United States, Revolutionary War Rolls - FamilySearch Historical Records

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United States Revolutionary War Rolls, 1775-1783
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United States
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Record Description
Record Type Muster and Pay Rolls
Record Group RG 93: War Department Collection of Revolutionary War Records 422
Collection years 1775-1783
Microfilm Publication M246. Revolutionary War Rolls, 1775-1783. 138 rolls.
National Archives Identifier 602384
FamilySearch Resources
Related Websites
National Archives and Records Administration

What is in This Collection?[edit | edit source]

The United States Revolutionary War Rolls, 1775-1783 collection contains an index for and images of muster rolls, payrolls, strength returns, and other personnel, pay, and supply records of the American Army during the Revolutionary War. The main function of the many Revolutionary War rolls kept by the American Army was to provide basic information about the identities, numbers, condition, equipment, and pay status of the men and units of the Army to make administration easier. This collection was obtained from the National Archives and Records Administration (NARA) from microfilm publication M246 which is part of Record Group 93 War Department Collection of Revolutionary War Records. The collection is arranged by type of service, military unit, and jacket or folder number. The microfilm publication pamphlet may be downloaded from NARA’s Microfilm Catalog.

General Information about Revolutionary War Records=[edit | edit source]

After the French and Indian war ended 1773, the British Parliament imposed a series of taxes on their American colonies in an attempt to recover some of the cost of the war, to have the colonies pay for their own defense, and to assert authority over the colonies. The taxes were not well received by the colonists, who felt that as they lacked representation in the Parliament, their rights as Englishmen were being violated and the taxes were unlawful. The colonists attempted to gain representation in the British Parliament without success. When gaining representation failed each colony began to form their own parliaments or governments. These colonial government bodies would then overturn British laws that they felt were unlawful and created an undue burden. In response, Britain sent in more soldiers, and the colonies were occupied by a standing army. The already overburdened colonists were required to feed and clothe the army. This series of events led to the outbreak of war on April 19, 1775. The colonists’ original aim was to restore their rights as Englishmen; however, by early 1776 the idea that the American Revolution was a bid for independence began to form and take root, and by July the Colonists had declared their independence from the rule of the British Empire.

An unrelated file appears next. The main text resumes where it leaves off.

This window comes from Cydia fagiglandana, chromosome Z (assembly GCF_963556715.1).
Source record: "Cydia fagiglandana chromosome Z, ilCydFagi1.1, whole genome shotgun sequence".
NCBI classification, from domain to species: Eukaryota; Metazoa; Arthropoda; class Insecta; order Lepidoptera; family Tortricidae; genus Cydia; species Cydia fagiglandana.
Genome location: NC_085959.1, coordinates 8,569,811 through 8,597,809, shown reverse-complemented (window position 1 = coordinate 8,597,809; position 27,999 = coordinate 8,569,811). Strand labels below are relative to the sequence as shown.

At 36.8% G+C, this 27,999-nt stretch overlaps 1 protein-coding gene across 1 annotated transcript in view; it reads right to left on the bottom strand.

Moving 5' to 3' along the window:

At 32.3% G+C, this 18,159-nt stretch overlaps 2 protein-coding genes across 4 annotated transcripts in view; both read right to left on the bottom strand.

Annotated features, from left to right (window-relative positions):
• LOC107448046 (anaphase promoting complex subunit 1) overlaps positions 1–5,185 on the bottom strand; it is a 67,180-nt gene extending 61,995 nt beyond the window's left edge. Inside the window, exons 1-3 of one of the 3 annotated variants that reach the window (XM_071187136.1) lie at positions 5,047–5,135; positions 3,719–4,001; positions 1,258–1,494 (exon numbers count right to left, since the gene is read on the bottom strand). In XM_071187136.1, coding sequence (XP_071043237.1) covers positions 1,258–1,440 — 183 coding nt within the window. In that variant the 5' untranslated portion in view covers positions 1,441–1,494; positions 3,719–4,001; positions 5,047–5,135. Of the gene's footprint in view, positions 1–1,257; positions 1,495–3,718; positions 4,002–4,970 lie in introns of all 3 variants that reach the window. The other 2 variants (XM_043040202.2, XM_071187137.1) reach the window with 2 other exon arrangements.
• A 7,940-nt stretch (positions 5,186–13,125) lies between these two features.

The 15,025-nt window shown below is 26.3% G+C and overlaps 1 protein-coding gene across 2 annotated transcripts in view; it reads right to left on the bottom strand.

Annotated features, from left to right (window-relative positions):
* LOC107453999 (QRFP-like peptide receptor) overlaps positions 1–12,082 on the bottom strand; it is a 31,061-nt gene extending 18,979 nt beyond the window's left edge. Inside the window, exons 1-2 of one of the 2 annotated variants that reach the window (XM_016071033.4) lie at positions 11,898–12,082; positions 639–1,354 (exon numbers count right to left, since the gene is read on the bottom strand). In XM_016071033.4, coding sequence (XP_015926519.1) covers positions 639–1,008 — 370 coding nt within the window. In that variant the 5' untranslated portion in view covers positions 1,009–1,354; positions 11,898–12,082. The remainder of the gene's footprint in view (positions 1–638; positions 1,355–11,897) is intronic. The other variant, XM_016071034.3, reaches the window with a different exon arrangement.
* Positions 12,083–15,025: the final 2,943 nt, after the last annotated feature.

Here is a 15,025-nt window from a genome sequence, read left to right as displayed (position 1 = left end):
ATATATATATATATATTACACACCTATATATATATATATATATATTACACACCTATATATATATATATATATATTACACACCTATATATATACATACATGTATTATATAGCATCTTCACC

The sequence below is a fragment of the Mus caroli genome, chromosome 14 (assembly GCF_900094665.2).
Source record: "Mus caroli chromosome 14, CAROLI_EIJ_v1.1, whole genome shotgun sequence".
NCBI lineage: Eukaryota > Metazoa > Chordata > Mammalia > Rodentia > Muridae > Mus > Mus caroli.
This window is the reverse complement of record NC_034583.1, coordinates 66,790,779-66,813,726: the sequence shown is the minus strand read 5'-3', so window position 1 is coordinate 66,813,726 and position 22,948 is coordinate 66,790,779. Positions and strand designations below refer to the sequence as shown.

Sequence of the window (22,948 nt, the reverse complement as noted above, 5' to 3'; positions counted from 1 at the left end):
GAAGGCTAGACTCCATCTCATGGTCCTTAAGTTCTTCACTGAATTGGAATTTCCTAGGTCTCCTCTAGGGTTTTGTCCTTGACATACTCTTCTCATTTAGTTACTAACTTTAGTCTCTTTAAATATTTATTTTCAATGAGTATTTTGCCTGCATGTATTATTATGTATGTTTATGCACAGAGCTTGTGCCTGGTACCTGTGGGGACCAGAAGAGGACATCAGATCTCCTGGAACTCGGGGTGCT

In 1775, when war seemed like a possibility, a congress was formed with delegates from all 13 original colonies. This congress, the Continental Congress, was a loose confederation of the colonies soon to become states. As part of their duties, the Continental Congress formed an army originally of enlisted men of short duration, but over the course of the war became a standing army of both enlisted men and conscripts, soldiers who were drafted into service. In addition to the Continental Army formed by the Congress, states, counties, and towns formed militias who fought and protected around their local area or for with the Continental Army. Revolutionary War records are the enlistment or muster roles both for the local militias and the Continental Army, pension files, and bounty land warrants. These records may include information on leave, mustering out or separation from the army, and any pension or benefits received as part of service or upon separation from the army or the militia. Military Rosters and Enlistment or Muster Rolls provide a record of when a soldier or sailor served, where they served, and for how long. They also provide details of who they served under, rank, promotion, leave information, and when their service ended. These records tell where a soldier or sailor lived and where the enlisted which were not always the same place.